What Your Pulling Height Tells You About Your Olympic Lifts

What Your Pulling Height Tells You About Your Olympic Lifts

Average Male Height World

The average American male height is 6 feet 1 inch (1.83 meters).

The average world population stands at 7 billion people. So the total number of men in the world is equal to one third of all the women in the world. If we consider only men, then there are 3,076,000,000 men worldwide! That’s almost one person every minute. If we take into account the fact that most of them live in developed countries, then the ratio becomes even higher: 2,972 million men in the world!

The following table shows what your pulling height tells you about your Olympic lifts.

Pulling Height (Inches) Weight Class Pulled Over Bar?

1 5’11” 200 lbs. Powerlifting 3 2 4’10” 190 lbs. Squatting 3 2 4’8″ 180 lbs. Clean & Jerk 3 2 5’4″ 160 lbs. Deadlift 3 2 6’0″ 135 lbs. OHP 3 2 6’2″ 125 lbs. Bench Press 4 1 6’3″ 115 lbs. Row 4 1 6’5″ 95 lbs.

The data was collected for healthy 19-year old men. It is based on their standing height, which is measured while the man stands up straight.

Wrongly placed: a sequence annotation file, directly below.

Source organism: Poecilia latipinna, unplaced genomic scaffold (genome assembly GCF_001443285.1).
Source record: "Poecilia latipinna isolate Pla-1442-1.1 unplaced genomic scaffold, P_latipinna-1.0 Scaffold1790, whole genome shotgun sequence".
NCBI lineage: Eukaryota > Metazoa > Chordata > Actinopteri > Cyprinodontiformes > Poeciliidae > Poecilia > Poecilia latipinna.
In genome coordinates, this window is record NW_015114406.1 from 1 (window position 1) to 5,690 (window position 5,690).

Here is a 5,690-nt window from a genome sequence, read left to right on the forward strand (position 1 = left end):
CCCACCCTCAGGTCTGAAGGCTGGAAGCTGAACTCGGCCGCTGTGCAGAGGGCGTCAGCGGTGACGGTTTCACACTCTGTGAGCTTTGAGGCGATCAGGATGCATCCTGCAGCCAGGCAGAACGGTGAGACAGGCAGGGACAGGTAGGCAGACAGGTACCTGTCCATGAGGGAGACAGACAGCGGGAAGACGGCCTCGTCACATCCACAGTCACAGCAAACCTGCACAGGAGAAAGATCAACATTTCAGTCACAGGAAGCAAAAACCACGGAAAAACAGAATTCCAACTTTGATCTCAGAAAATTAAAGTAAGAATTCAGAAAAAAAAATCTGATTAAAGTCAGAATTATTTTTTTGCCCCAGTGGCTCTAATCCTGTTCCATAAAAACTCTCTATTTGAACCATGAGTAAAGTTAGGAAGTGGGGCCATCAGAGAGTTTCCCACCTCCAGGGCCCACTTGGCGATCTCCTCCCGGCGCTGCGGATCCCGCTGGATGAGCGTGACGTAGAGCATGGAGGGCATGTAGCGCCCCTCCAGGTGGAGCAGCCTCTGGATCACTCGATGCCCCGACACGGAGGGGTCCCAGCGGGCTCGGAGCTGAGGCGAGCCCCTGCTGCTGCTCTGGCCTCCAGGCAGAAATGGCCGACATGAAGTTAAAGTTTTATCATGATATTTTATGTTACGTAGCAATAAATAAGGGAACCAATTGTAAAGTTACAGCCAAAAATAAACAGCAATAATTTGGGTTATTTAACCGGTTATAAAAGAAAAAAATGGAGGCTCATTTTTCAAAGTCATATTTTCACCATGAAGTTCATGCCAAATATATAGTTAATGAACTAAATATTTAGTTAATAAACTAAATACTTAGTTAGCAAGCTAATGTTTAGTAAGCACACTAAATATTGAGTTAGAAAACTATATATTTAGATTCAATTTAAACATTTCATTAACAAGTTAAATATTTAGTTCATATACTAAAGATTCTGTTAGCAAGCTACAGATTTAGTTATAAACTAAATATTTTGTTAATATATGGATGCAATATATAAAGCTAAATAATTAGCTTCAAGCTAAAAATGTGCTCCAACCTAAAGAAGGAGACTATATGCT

Average Man Height

The average man height is 5 feet 10 inches (1.78 meters) for men all over the world.

The average male in the U.S. is slightly taller than the rest of the world’s population. For every 1.6 inches above 5 feet 10 inches, a man’s salary increases by an average of $800 a year. For every inch below 5 feet 10 inches, it decreases by an average of $3300 a year.

It is fascinating that the taller the person, the better paid they are in their job. But this tallness also has its downsides.

A person cannot be too tall or else they would start having health problems.

What Your Pulling Height Tells You About Your Olympic Lifts - at GYMFITWORKOUT

It is interesting to compare the average height of men with the average height of women. The average female height is 5 feet 4 inches (1.63 meters).

If you are trying to do an activity, then your height compares to the average heights of people in your country.

Sources & references used in this article:

A Review of power output studies of olympic and powerlifting: methodology, performance by J Garhammer – J. Strength Cond. Res, 1993 – cdn.criticalbench.com

A preliminary investigation of the biomechanical and perceptual influence of chain resistance on the performance of the snatch by CA Coker, JM Berning… – Journal of Strength and …, 2006 – search.proquest.com

Olympic Weightlifting by CP Form – crossfitlondonuk.com